PheedoPheedo places text ads into your RSS feed. Publishers are paid for click-throughs and ad impressions. For publishers with a substantial readership through RSS, this is a great option for monetizing traffic that may not always make it to your site.

We have integrated Pheedo into our RSS feeds here at InvestorGeeks and think that you should consider it for your own sites. (Apologies to any of our feed readers who may have witnessed some anomalies in our feed as we switched things over.)

The Problem
An RSS feeds main intention is to bring your readers content without forcing them to come to your site. This can be a problem as publishers would like readers to come to their sites; that’s where all the ads are.

A friend of mine, Andrew Cantino, runs the site, which posts daily lists of “freebies” found on the web. The site is a perfect candidate for RSS, as users love the prospect of displaying a list of freebies in their favorite feed reader. Since the site’s only source of revenue was through Google ads displayed at, Andrew was hesitant to add feed access that would remove any reason for visiting his site after setting up the feed. Still, users want to be able to access your content through feeds; it’s just too convenient. On top of this, the viral nature of RSS feeds can help your product grow faster than it would without them.

Some Solutions
Publishers in this predicament have a couple options:

(1) They can keep some content out of the feed, forcing readers to visit the site to get the whole scoop. For instance, we typically put only an excerpt of an article our feeds. This means that interested readers need to visit our site (and bare witness to our advertising) to finish the article. Conversely, putting just the excerpt in our feed lets readers quickly determine if they are in fact interested and avoid loading a page for an article they won’t read anyway.

For a site such Andrew’s however, which is mostly a list of links, there isn’t enough content to hold back. This is where option (2) comes in. Services such as Pheedo offer a way to monetize your RSS readers without them even seeing your site. Andrew ultimately decided to add RSS support to the site and monetize them through Pheedo. He tells me he is happy with the decision, and I’m sure his users are too.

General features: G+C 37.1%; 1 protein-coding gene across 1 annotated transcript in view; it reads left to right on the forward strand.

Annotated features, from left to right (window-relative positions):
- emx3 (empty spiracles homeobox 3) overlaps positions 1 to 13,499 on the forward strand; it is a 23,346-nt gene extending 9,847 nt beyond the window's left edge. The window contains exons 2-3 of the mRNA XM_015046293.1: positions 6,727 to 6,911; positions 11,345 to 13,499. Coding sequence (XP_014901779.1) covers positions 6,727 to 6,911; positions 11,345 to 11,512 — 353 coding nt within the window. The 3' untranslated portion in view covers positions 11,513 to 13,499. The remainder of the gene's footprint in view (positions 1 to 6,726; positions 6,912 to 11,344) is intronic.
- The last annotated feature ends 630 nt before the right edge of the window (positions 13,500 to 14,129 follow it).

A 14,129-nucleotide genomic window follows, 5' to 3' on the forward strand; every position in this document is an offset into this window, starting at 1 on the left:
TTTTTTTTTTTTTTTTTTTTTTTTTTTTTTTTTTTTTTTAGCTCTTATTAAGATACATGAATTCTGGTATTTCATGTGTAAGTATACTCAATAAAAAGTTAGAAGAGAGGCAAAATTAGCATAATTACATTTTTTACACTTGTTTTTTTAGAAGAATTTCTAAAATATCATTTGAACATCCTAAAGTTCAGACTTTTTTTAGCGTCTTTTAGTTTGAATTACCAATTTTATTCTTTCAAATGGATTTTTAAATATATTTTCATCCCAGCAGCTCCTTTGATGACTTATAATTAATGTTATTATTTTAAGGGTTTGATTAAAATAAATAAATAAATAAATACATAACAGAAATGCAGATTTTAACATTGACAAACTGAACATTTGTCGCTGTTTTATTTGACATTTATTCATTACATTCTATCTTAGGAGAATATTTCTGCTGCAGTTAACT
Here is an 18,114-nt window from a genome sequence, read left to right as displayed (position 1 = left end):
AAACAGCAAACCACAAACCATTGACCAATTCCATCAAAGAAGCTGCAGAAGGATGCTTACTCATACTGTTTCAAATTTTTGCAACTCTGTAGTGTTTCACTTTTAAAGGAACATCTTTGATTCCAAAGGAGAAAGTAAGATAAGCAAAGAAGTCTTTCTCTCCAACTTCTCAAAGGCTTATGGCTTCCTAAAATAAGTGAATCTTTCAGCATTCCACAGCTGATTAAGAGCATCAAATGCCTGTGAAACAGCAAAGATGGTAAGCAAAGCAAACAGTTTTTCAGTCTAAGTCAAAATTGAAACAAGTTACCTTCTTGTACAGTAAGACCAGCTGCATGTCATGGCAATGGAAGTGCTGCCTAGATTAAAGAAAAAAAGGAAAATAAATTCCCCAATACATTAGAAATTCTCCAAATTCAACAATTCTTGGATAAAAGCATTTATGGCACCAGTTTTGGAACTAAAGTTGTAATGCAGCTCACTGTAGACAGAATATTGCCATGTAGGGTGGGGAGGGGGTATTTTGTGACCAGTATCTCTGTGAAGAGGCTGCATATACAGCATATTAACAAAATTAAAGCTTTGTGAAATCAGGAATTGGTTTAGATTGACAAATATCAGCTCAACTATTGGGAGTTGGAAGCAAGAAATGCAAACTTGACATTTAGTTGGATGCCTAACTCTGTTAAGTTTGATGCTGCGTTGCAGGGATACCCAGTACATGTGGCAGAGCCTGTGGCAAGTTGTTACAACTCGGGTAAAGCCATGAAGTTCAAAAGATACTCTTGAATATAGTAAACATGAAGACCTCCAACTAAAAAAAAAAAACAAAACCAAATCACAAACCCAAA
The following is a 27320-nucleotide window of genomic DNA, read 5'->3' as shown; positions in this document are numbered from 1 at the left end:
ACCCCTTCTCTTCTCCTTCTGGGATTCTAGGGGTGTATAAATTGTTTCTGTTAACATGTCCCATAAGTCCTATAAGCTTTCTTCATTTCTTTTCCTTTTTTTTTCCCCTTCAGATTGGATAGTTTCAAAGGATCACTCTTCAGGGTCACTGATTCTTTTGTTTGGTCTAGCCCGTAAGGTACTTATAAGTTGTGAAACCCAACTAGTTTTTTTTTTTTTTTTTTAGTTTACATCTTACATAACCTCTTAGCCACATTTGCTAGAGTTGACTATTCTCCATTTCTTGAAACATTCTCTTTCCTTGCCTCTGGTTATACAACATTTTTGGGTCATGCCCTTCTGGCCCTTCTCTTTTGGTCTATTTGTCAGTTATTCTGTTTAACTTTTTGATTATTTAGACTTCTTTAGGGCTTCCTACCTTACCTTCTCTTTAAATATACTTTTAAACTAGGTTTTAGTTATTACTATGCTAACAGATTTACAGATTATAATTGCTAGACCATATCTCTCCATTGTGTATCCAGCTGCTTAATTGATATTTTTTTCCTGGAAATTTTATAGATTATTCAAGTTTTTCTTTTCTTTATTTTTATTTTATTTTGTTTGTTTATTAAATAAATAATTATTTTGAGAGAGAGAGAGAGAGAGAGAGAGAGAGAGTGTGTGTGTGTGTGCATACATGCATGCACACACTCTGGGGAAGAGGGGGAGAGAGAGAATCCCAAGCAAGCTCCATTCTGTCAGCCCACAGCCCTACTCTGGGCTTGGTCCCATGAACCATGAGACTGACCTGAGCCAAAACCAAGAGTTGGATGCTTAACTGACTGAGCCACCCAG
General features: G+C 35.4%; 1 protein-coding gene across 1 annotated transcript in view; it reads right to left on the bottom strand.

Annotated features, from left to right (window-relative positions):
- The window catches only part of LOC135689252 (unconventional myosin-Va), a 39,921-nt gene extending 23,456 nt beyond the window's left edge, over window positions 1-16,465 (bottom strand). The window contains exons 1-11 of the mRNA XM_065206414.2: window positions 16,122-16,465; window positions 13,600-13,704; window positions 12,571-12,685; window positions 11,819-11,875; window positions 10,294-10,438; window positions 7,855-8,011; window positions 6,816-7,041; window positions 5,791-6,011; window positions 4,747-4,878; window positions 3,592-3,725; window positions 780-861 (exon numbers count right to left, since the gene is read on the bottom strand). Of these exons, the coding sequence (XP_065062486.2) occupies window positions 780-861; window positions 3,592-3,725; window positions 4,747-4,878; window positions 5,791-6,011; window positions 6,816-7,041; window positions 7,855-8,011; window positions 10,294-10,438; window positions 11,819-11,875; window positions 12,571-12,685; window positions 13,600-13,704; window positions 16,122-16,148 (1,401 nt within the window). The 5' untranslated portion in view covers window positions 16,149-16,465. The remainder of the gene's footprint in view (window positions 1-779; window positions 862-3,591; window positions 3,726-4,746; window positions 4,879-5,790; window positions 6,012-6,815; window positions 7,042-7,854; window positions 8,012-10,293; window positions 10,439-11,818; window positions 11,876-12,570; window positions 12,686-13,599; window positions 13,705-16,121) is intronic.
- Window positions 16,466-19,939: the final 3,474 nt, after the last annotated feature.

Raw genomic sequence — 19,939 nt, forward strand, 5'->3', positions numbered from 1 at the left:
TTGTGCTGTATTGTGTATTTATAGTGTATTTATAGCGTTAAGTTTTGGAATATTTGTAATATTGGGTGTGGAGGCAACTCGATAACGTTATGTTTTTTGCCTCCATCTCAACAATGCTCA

We will see as time goes by, but I’ve heard RSS ads can generate revenue comparable to webpage-based text ads. My guess is that click-through rates will be lower, but CPM (cost per 1000 impressions) rates will be higher. I don’t have data to support this yet, but it makes sense as our feed readers are subscribing primarily to read our content. Thus they will spend more time staring at our writing, which is good for CPM rates. Conversely, they are less likely to click on ads as our site visitors are (who may be coming from a search engine and really looking for a site such as those in our ads).

I have to say that at first I too was very hesitant to place ads in our feeds. In my mind, RSS feeds are “pure”. They are meant to be very flexible, for people to use as they wish, and I hate to exert too much control over them. I saw RSS as a way to move data, and advertising isn’t the data core to this site. Our writing is core.

But as I thought about it more, I realized that web pages were pure once too. At first, they were simply a means to move data. The world wide web was commercialized in the early 1990s, and now web pages are more like store fronts and newspapers than data streams. RSS is going through the same kind of evolution, and it is important to view our feeds not just as data streams, but as an extension of our site.

Money is important too. The primary purpose of this site is to educate, both ourselves and our readers, on how to become better investors. The money we earn doesn’t only go towards our liquor cabinets and expanding waistlines. Actually, all of the money we have earned so far has gone towards expanding the site. We have used our revenue to purchase subscriptions to Morningstar and’s RealMoney, not-so-cheap services that will aid in our research and help inform our writing. Money earned is also used to attract more writing talent and to build up the technology behind the site.

The last reason I decided to move ahead with Pheedo is their customer service. Pheedo reached out to us and was genuinely interested in bringing us into their network. They were also very responsive and helped us through some technical issues with integrating with Feedburner. I think they have a great company and are running it well. If they wouldn’t have treated us so nicely, I’m not sure I would have gotten over my initial prejudice against RSS ads.

RSS ads in our feeds is an experiment. Let us know what you think. If you are a publisher yourself, you should check out Pheedo to see if it can work for you. (Feedburner has a similar service in the works but is so far open by invitation only.)